After Sunchica’s second rescue, rehabilitation and release, the Griffon Vulture travelled far and wide. Sunchica left the Balkans and reached the Middle East where she spent the winter months. Now, after five months, the vulture is back home! We have been closely following her movements and behaviour thanks to the GPS tag on her back that also helps reinforce our anti-poisoning efforts.
Sunchica becomes part of anti-poisoning efforts
At the beginning of October 2019, a peculiar sight struck the residents of the small city of Berovo, in the Republic of North Macedonia, when a juvenile Griffon Vulture wandered into their neighbourhood seemingly healthy but unable to fly away. The event mobilized the animal welfare activists Pro-Anima Berovo as well as the Macedonian Ecological Society (MES) who immediately took action to catch the bird and save it from neighbourhood dogs. They then transferred Sunchica to the city centre to enter Skopje Zoo, where they realised the vulture was hungry and exhausted, so she was looked after and rehabilitated. By the end of October, the vulture was fit again and was released by MES in Vitachevo. From there, she began flying east.
That’s when the Fund for Wild Fauna and Flora (FWFF) tagged Sunchica as well as several other Griffon Vultures with GPS tags within the Balkan Anti-Poisoning Project Small Grants Programme led by the Vulture Conservation Foundation (VCF) and funded by the MAVA Foundation, with hopes to track poisoning incidents in the Balkans, which continues to cause adverse impacts on vulture populations. Unfortunately, by mid-November, conservationists detected that she was in trouble and captured her near Lake Vistonida in Greece. Once again, she was found in an exhausted state due to her inability to find food. After being transported to a veterinary centre in Thessaloniki, she made a recovery and was released again at Dadia in December 2019!
Sunchica’s carries out fascinating travels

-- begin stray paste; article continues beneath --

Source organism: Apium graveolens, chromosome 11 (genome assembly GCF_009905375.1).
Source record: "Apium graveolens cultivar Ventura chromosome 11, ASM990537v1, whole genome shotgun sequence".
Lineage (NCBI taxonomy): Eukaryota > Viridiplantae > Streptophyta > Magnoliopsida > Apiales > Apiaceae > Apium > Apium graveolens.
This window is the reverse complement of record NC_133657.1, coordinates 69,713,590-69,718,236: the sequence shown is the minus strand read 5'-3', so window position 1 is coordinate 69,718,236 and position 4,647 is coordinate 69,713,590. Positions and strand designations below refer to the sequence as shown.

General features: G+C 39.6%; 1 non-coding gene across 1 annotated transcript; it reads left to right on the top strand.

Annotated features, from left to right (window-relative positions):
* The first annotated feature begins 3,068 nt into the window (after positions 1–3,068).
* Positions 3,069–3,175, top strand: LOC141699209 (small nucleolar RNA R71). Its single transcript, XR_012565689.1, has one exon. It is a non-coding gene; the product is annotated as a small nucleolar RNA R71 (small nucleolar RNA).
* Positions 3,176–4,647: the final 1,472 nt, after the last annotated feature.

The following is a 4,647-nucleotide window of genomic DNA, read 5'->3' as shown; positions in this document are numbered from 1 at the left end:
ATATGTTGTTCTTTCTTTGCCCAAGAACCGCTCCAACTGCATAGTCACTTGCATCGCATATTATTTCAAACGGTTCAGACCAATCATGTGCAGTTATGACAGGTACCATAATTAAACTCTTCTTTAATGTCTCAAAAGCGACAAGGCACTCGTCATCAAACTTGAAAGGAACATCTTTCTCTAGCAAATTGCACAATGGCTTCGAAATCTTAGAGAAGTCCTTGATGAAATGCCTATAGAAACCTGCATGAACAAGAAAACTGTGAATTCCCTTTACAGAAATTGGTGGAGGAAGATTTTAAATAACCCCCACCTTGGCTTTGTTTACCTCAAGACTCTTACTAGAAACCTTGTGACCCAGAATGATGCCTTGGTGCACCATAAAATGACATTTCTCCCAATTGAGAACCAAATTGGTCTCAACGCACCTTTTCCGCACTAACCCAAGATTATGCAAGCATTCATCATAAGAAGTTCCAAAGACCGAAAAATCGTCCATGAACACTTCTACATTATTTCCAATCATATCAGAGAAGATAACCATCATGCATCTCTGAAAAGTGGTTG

Ever since her second release, it has been exciting to monitor the impressive travels the vulture embarked upon. Up until October 2020, the Griffon Vulture had been circling the Eastern Rhodopes and Central Balkan. Sunchica then began to fly east towards the Black Sea and following the coast. Crossing Turkey and Iraq, she reached Iran by late November. Now, after 5 months, Sunchica has returned to the Balkans and can be seen flying through the skies of western Bulgaria!
Since October 2020, Sunchica has flown 18,732 km! Her starting position and the area where she spent most of the wintertime extends to a distance of 2,800 km. What makes this trip even more impressive is that it was the young vulture’s first long-distance journey! The ongoing monitoring efforts of the vulture are possible thanks to the BalkanDetox LIFE project. In an innovative initiative, the project foresees to monitor all Griffon Vulture colonies in the Balkans to effectively track and prevent mass poisonings incidents of the species and other scavenging animals, as they would also act as sentinel species. To achieve this, the project needs to equip 25 Griffon Vultures with GPS transmitters and at the same time collaborate with different projects that tag Balkan vultures to utilize their data.
The ‘BalkanDetox LIFE‘ project aims to strengthen national capacities to fight wildlife poisoning and raise awareness about the problem in Balkan countries. It is a five-year endeavour with a €1.8 million budget, which aims to raise awareness and strengthen national capacities to fight the problem of wildlife poisoning across Albania, Bosnia & Herzegovina, Bulgaria, Croatia, Greece, the Republic of North Macedonia and Serbia. It received funding from the EU’s LIFE Programme, and it is co-financed by the Vulture Conservation Foundation, the MAVA Foundation and Euronatur, as well as by the Whitley Fund for Nature and Environmental Protection and Energy Efficiency Fund for specific actions. Project partners are the Vulture Conservation Foundation as the coordinating beneficiary, and the Albanian Ornithological Society, Association BIOM, Bird Protection and Study Society of Serbia, Fund for Wild Flora and Fauna, Hellenic Ornithological Society, Macedonian Ecological Society, Ornitološko društvo NAŠE Ptice and the Protection and Preservation of Natural Environment in Albania as associated beneficiaries. Furthermore, this project is based on Spanish best practice experience and counts with the support from the Junta de Andalucía and the Spanish Ministry for the Ecological Transition and the Demographic Challenge.